class << foo syntax opens up
foo‘s singleton class (eigenclass). This allows you to specialise the behaviour of methods called on that specific object.
a="foo" class << a def inspect '"bar"' end end a.inspect # => "bar" a="foo" # new object, new singleton class a.inspect # => "foo"
Now, to answer the question:
class << self opens up
self‘s singleton class, so that methods can be redefined for the current
self object (which inside a class or module body is the class or module itself). Usually, this is used to define class/module (“static”) methods:
class String class << self def value_of obj obj.to_s end end end String.value_of 42 # => "42"
This can also be written as a shorthand:
class String def self.value_of obj obj.to_s end end
Or even shorter:
def String.value_of obj obj.to_s end
When inside a function definition,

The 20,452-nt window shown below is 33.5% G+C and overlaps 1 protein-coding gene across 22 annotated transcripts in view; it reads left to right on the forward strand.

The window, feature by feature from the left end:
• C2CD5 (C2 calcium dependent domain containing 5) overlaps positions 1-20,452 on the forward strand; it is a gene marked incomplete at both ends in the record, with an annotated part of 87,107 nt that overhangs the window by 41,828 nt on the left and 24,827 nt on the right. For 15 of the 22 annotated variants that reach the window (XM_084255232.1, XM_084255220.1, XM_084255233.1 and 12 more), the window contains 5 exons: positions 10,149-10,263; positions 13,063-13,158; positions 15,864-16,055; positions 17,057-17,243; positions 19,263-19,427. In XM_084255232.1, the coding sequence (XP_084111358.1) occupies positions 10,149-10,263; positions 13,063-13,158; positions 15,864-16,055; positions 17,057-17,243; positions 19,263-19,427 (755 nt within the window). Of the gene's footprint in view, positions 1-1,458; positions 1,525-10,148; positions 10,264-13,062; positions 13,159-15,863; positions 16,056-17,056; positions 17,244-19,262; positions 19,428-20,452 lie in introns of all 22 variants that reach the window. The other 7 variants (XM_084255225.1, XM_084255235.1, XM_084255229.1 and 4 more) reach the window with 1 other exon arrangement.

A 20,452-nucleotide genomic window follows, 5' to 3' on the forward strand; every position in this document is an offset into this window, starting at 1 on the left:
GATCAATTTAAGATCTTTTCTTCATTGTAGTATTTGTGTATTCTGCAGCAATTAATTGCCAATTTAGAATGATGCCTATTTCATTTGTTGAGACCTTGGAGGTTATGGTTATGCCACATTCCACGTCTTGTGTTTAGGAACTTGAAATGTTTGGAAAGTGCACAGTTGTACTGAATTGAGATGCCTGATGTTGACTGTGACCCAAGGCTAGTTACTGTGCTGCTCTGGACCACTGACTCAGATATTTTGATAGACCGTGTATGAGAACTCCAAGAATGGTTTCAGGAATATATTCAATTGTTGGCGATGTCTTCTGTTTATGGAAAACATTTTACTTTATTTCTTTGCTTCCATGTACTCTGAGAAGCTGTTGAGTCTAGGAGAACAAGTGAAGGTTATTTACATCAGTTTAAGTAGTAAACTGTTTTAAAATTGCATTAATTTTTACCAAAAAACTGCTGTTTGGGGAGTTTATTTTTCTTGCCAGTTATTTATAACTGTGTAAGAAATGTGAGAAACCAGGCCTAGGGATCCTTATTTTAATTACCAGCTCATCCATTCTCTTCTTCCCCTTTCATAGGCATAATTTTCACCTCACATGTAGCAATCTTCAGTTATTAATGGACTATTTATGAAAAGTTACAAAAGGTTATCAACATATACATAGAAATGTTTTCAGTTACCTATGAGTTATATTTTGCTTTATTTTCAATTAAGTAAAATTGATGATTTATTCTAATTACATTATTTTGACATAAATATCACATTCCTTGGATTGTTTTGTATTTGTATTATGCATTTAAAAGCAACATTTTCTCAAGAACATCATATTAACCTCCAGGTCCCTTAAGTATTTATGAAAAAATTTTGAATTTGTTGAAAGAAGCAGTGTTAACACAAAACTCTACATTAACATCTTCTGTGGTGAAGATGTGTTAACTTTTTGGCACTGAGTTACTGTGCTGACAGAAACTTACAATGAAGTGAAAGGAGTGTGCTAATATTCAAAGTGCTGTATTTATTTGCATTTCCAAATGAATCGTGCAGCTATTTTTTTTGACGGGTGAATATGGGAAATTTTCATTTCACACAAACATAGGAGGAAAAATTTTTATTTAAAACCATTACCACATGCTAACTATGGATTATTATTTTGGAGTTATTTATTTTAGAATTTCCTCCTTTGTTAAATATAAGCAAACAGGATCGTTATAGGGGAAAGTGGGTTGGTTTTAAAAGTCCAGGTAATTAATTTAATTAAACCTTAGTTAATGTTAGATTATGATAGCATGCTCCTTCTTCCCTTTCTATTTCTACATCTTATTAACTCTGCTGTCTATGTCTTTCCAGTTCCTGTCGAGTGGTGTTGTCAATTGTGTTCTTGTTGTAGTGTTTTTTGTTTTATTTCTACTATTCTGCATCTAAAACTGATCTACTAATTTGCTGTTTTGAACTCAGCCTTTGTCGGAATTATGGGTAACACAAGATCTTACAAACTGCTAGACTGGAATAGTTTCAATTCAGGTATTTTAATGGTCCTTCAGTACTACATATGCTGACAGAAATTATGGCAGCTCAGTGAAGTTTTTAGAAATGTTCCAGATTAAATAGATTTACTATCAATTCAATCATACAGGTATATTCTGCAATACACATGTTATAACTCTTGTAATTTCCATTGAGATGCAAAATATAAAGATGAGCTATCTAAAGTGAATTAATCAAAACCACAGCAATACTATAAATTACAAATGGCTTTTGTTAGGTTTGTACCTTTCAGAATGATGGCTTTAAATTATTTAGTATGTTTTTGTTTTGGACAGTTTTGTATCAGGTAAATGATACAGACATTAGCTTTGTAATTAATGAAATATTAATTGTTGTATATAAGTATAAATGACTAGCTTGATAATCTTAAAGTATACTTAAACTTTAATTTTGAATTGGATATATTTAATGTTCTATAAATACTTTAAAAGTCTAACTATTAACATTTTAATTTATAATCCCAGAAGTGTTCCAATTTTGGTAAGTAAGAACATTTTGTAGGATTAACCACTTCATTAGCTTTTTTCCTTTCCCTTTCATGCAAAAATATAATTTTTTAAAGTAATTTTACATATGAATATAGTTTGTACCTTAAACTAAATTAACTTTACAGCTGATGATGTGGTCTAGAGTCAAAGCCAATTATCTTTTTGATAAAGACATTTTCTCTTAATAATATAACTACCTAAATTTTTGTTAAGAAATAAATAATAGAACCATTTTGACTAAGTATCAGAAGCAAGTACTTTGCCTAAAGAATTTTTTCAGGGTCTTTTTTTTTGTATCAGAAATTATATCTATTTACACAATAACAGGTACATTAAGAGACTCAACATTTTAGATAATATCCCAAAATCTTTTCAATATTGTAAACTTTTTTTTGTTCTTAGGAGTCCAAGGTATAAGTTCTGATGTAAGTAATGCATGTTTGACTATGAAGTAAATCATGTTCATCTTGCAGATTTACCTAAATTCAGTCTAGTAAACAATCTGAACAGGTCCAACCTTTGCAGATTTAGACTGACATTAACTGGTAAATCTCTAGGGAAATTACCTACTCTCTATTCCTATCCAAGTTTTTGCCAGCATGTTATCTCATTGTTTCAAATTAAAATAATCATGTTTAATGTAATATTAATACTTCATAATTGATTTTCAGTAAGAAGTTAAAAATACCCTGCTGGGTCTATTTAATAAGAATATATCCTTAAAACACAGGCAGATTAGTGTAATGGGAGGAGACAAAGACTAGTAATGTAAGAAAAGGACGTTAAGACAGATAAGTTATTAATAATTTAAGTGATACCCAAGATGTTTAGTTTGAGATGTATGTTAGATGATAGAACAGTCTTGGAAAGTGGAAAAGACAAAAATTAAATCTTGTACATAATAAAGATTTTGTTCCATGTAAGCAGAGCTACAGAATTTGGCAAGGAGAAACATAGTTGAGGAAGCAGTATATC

self refers to the object the function is being called with. In this case,
class << self opens the singleton class for that object; one use of that is to implement a poor man’s state machine:
class StateMachineExample def process obj process_hook obj end private def process_state_1 obj # ... class << self alias process_hook process_state_2 end end def process_state_2 obj # ... class << self alias process_hook process_state_1 end end # Set up initial state alias process_hook process_state_1 end
So, in the example above, each instance of
process_hook aliased to
process_state_1, but note how in the latter, it can redefine
self only, not affecting other
StateMachineExample instances) to
process_state_2. So, each time a caller calls the
process method (which calls the redefinable
process_hook), the behaviour changes depending on what state it’s in.